Solitary and group nesting in the orchid bee Euglossa hyacinthina (Hymenoptera, Apidae)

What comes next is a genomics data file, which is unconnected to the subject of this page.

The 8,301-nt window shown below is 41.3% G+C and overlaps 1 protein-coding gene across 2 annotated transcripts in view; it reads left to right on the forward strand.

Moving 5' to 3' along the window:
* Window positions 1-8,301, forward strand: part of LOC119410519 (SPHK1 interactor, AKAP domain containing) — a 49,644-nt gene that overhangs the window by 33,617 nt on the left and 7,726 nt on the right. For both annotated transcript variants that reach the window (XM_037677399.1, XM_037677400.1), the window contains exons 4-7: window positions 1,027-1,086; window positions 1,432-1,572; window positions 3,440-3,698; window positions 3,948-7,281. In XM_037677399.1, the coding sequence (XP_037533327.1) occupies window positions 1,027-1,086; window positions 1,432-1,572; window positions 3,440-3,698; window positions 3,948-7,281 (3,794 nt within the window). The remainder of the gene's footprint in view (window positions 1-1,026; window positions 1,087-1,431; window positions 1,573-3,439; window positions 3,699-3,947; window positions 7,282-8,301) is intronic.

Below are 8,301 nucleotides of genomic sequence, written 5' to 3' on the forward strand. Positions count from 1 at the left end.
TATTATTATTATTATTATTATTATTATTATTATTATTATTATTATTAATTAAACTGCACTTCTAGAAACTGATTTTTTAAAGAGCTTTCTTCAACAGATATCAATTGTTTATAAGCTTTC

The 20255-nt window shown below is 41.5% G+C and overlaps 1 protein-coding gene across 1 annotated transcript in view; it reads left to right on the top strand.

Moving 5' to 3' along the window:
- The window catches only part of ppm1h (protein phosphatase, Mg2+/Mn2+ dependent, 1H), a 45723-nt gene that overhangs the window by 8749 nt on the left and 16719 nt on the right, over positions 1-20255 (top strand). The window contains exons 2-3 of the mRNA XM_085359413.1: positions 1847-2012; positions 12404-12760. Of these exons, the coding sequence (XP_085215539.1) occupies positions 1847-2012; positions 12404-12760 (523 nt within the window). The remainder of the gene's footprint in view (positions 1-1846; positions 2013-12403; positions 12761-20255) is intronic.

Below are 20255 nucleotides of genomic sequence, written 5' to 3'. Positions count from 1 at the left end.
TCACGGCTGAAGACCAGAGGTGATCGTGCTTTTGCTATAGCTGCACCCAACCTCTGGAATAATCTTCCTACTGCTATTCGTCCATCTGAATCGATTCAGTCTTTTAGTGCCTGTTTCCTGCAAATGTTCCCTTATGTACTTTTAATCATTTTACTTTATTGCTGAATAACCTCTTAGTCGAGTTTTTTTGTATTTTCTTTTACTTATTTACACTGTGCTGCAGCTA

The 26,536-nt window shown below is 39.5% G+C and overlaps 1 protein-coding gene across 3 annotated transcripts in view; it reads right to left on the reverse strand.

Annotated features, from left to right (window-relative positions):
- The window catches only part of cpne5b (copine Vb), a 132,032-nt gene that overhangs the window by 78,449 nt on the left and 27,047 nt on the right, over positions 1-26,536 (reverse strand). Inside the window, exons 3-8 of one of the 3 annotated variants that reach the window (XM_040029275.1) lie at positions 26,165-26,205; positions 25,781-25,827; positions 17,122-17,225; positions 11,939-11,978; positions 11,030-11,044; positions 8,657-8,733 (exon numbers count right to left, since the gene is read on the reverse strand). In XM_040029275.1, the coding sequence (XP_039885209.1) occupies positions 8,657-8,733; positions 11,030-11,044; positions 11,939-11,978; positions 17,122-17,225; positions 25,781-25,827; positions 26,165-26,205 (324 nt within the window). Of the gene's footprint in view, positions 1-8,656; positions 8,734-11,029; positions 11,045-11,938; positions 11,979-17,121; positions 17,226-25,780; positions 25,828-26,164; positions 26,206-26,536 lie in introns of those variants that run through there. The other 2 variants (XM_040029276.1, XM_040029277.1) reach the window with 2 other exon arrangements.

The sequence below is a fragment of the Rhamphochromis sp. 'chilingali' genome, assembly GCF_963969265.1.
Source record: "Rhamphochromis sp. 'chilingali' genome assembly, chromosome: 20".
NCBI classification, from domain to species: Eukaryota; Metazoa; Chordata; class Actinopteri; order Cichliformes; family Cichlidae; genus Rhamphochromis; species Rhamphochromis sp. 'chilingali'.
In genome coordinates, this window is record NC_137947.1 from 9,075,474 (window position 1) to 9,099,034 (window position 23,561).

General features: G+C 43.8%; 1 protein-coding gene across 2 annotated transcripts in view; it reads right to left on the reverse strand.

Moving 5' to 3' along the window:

Orchid bees (Euglossini) provide a potentially informative contrast for examining origins of advanced social behaviour in bees because they are the only tribe in the apine clade that do not form large colonies or have queens and workers. We investigated natural nests of Euglossa hyacinthina Dressler, an orchid bee that nests singly or in groups. By comparing the two types of nests, we examined if individuals in a group merely share the nest (are communal) or exhibit a level of social organization where there is reproductive division of labour among the females. Observations are consistent with communal nesting, indicating that all females in group nests are reproductively similar to the solitary nesting females because the provisioning of young, as well as the ovary development and mating status of females sharing nests were not different than that of solitary-nesting females. Also, multiple female nests did not produce a female-biased brood as predicted for nests with reproductive division of labour. We also investigated potential advantages of group nesting vs. individual nesting. We demonstrate that per capita offspring production is lower in nests with more than one female. However, we found that nests with single females were left unattended for longer periods of time during foraging, and that there was a high incidence of natural enemy attack in nests when females were absent. Group and solitary nesting may be advantageous under different conditions.
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